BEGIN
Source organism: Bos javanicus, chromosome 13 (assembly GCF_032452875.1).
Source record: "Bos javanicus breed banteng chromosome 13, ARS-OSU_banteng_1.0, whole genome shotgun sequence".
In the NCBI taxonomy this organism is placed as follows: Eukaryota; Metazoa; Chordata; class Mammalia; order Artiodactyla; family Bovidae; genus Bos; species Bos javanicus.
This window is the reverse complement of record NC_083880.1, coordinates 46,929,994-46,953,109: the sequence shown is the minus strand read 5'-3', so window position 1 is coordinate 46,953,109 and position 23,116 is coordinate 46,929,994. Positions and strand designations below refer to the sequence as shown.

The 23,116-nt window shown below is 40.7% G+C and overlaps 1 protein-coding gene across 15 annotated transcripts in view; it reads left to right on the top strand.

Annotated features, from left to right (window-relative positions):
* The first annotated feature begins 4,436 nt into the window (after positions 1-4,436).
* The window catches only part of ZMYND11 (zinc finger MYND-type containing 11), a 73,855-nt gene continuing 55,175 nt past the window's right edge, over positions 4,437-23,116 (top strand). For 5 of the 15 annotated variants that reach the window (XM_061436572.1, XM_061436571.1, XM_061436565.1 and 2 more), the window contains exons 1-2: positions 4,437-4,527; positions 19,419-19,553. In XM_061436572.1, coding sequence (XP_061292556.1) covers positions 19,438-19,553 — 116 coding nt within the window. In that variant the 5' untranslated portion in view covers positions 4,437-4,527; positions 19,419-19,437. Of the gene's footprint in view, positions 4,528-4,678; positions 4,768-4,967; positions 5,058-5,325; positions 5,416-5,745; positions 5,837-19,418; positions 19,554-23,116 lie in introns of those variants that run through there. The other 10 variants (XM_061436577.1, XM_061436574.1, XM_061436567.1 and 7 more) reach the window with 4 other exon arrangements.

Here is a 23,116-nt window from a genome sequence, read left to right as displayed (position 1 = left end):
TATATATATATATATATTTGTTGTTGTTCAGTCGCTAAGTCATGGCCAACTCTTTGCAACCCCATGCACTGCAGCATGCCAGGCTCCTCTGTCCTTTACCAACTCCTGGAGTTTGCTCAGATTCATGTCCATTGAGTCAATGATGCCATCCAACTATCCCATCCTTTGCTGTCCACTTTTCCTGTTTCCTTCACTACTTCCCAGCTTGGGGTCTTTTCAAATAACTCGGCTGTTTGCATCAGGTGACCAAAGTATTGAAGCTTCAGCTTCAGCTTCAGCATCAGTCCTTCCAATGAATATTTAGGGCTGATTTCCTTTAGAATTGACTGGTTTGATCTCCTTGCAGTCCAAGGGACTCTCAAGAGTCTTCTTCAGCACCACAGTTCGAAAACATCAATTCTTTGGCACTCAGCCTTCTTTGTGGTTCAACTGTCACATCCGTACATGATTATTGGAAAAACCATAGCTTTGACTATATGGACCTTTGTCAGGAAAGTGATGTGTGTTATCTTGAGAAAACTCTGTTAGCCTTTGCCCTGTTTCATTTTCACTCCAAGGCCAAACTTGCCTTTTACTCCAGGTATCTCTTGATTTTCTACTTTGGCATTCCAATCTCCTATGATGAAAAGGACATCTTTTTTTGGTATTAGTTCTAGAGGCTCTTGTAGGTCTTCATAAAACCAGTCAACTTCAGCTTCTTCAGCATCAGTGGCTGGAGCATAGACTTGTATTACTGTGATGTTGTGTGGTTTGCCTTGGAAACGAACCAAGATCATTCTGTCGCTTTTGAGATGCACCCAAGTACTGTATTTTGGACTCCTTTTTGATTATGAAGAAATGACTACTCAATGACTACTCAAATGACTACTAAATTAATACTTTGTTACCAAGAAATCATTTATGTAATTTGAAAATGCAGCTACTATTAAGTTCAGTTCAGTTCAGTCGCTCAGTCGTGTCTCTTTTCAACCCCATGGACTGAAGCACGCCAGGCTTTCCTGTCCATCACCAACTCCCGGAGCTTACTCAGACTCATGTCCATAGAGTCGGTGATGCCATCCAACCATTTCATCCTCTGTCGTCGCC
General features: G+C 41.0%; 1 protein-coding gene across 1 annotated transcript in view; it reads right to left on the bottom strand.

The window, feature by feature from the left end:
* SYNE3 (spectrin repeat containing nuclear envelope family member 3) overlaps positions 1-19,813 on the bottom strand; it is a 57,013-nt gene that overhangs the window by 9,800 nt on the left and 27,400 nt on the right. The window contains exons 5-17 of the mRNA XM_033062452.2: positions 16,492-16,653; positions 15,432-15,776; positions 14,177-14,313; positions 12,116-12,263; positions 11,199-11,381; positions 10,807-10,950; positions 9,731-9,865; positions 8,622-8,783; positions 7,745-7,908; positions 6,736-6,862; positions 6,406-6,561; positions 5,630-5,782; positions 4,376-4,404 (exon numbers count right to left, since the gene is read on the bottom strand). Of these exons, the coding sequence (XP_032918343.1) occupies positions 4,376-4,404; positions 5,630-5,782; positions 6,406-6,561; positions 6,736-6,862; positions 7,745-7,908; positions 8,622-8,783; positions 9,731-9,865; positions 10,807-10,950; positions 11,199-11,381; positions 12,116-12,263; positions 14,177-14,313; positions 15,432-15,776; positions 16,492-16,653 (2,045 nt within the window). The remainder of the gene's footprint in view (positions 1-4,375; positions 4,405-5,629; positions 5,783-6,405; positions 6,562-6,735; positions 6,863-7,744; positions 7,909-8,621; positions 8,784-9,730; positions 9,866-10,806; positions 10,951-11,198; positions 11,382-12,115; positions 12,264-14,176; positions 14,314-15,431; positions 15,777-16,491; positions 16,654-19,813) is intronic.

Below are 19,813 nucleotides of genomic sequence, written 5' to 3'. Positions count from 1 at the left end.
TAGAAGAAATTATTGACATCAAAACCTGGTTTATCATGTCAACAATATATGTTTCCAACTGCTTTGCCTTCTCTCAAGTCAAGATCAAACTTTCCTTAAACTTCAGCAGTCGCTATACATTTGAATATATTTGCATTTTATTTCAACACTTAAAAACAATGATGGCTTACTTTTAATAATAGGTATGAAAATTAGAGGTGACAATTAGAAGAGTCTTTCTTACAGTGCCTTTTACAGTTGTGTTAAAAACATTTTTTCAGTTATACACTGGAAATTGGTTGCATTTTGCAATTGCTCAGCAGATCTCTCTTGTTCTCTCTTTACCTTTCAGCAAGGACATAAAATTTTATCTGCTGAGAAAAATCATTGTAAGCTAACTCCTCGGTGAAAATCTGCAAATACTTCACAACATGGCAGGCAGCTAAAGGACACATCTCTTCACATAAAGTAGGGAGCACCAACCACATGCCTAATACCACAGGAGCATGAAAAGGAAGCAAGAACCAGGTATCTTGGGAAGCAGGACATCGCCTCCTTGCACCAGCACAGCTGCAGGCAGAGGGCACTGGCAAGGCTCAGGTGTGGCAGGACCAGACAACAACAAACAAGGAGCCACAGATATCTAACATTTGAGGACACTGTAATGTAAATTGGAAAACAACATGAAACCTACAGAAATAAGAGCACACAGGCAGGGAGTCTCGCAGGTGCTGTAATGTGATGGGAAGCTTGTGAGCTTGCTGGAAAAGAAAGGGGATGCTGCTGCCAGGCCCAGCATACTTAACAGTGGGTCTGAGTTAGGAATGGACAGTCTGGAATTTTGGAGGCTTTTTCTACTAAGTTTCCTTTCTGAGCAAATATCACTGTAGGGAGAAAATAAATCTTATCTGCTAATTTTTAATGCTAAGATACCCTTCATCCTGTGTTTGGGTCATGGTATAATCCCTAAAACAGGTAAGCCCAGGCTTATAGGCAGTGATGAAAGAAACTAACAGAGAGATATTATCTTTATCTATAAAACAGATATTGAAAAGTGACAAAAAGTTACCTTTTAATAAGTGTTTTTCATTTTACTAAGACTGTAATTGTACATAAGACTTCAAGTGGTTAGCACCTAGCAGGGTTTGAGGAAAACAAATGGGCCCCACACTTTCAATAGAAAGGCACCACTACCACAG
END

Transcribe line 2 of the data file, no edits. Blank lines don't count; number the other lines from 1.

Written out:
Source record: "Bos javanicus breed banteng chromosome 13, ARS-OSU_banteng_1.0, whole genome shotgun sequence".